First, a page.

Archive for the ‘Tulips’ Category


Tiptoeing Through The History Tulips

September 29, 2012

tulip.jpgLast week we looked at bulbs and different ways of planting them, so I thought that this week we could take a closer look at one of the most well known bulbs, tulips.

The Dutch are renowned for their passion for tulips and tulip growing has been a major crop since the 1600s.

Today nearly half of Holland’s flower bulb farms are planted with tulips.  Every year about 3 billion tulip bulbs are produced in Holland and around 2 billion of these are exported.

Surprisingly, tulips are not a native plant of Holland.

Tulips originate from Asia, their prime genetic centre being in the Tien-Shan and Pamir Alai Mountain Ranges near modern Islamabad, close to the border or Russia and China.

Tulips spread from these areas to other regions including China and Mongolia.  A secondary genetic centre developed in Azerbaijan and Armenia and from these area tulips spread to parts of Europe.

Tulips can be found today growing wild in regions of the Balkans, Spain, Portugal, Italy, Switzerland and France with one French native being the Tulipa celsiana.  Strangely enough, the natural advance of tulips never reached the Netherlands.

Dutch tulip history begins in 1593 when the botanist Carolus Clusius planted the first tulips in Holland when he was appointed as the head botanist at thetulip.jpg first botanical garden in Western Europe at the University of Leiden.

It was Carolus’ refusal to give his prized tulip bulbs away that fuelled a demand for them as people saw a chance to make money from these new plants.  Unfortunately a burglary of Carolus’ collection followed and this could be said to be the start of the Dutch tulip industry.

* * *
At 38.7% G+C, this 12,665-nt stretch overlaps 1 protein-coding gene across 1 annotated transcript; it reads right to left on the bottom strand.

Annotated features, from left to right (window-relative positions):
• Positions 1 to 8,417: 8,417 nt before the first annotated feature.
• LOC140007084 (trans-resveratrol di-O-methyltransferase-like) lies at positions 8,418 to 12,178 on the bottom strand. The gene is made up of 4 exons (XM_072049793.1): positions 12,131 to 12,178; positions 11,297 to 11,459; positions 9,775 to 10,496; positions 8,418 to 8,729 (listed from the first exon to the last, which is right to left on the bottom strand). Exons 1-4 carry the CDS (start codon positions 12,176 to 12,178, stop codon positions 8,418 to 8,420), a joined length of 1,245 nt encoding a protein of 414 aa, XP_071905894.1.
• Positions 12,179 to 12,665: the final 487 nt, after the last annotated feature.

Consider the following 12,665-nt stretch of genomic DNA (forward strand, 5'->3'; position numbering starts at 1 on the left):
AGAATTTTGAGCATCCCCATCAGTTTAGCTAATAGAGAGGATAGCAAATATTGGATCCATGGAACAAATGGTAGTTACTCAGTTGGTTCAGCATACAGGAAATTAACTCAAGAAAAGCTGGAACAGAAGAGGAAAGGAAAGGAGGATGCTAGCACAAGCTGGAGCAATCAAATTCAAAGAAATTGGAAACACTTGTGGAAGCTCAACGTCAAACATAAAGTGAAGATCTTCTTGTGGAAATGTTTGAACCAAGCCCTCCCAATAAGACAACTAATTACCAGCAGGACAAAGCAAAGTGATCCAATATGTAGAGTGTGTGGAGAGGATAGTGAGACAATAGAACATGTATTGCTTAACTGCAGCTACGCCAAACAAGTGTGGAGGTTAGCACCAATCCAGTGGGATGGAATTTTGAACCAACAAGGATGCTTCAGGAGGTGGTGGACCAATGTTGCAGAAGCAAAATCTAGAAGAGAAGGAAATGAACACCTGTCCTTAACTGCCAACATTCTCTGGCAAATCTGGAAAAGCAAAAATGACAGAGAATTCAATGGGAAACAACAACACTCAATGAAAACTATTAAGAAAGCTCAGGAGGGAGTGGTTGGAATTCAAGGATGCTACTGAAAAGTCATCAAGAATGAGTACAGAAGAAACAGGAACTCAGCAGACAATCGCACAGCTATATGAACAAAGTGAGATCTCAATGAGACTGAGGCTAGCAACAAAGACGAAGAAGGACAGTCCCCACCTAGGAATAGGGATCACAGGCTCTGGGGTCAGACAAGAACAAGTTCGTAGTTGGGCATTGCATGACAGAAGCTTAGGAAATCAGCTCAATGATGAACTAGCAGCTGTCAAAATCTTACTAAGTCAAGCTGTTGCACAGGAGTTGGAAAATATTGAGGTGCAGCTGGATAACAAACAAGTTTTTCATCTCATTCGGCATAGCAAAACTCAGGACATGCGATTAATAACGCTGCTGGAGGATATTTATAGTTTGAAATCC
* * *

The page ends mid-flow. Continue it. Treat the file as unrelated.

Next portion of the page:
The cultivation of tulips on Holland began slowly and at first the tulip was a rarity that only the wealthy could afford with tulips becoming a status symbol.

It wasn’t long before the tulip craze took off.  During Tulipmania, the tulip.jpgrenowned white and maroon “Rembrandt-type” tulip “Semper Augustus” could command a price as high as 3,000 guilders per bulb, that’s the equivalent of $1,500 U.S today.

Only a short time later a similar bulb fetched 4,500 guilder ($2,250 U.S), plus a horse and carriage!  Just like the dot-com crash of the nineties, the tulip crash of 1637 followed the boom.  People who had thought of themselves as very rich were now reduced to poverty literally overnight.

Today, tulips continue to be a popular flower and the Dutch will be forever associated with this plant mainly due to the Tulipmania of the 1600s.

So the next time you plant some tulips in your garden, remember the tulip boom of the 17th century and the extraordinary history of this beautiful flower.